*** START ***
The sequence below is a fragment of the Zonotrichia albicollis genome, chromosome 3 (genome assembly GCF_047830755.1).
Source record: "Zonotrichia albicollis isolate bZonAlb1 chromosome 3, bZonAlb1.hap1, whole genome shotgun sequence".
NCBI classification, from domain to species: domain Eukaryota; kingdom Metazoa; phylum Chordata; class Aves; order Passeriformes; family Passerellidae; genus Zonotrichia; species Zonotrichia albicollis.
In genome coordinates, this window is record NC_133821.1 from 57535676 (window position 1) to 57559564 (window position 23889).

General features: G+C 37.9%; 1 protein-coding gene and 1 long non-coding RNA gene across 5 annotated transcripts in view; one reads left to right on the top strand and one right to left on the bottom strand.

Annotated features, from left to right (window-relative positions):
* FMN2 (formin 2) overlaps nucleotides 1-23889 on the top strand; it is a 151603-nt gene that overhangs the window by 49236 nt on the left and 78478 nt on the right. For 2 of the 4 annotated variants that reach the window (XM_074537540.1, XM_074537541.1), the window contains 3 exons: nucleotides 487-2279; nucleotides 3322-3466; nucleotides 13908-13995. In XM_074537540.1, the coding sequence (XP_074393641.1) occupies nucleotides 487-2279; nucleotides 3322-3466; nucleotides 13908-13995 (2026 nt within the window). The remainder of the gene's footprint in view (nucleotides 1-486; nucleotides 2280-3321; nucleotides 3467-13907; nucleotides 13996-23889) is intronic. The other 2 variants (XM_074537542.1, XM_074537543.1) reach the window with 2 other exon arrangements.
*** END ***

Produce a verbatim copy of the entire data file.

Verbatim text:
The sequence below is a fragment of the Zonotrichia albicollis genome, chromosome 3 (genome assembly GCF_047830755.1).
Source record: "Zonotrichia albicollis isolate bZonAlb1 chromosome 3, bZonAlb1.hap1, whole genome shotgun sequence".
NCBI classification, from domain to species: domain Eukaryota; kingdom Metazoa; phylum Chordata; class Aves; order Passeriformes; family Passerellidae; genus Zonotrichia; species Zonotrichia albicollis.
In genome coordinates, this window is record NC_133821.1 from 57535676 (window position 1) to 57559564 (window position 23889).

General features: G+C 37.9%; 1 protein-coding gene and 1 long non-coding RNA gene across 5 annotated transcripts in view; one reads left to right on the top strand and one right to left on the bottom strand.

Annotated features, from left to right (window-relative positions):
* FMN2 (formin 2) overlaps nucleotides 1-23889 on the top strand; it is a 151603-nt gene that overhangs the window by 49236 nt on the left and 78478 nt on the right. For 2 of the 4 annotated variants that reach the window (XM_074537540.1, XM_074537541.1), the window contains 3 exons: nucleotides 487-2279; nucleotides 3322-3466; nucleotides 13908-13995. In XM_074537540.1, the coding sequence (XP_074393641.1) occupies nucleotides 487-2279; nucleotides 3322-3466; nucleotides 13908-13995 (2026 nt within the window). The remainder of the gene's footprint in view (nucleotides 1-486; nucleotides 2280-3321; nucleotides 3467-13907; nucleotides 13996-23889) is intronic. The other 2 variants (XM_074537542.1, XM_074537543.1) reach the window with 2 other exon arrangements.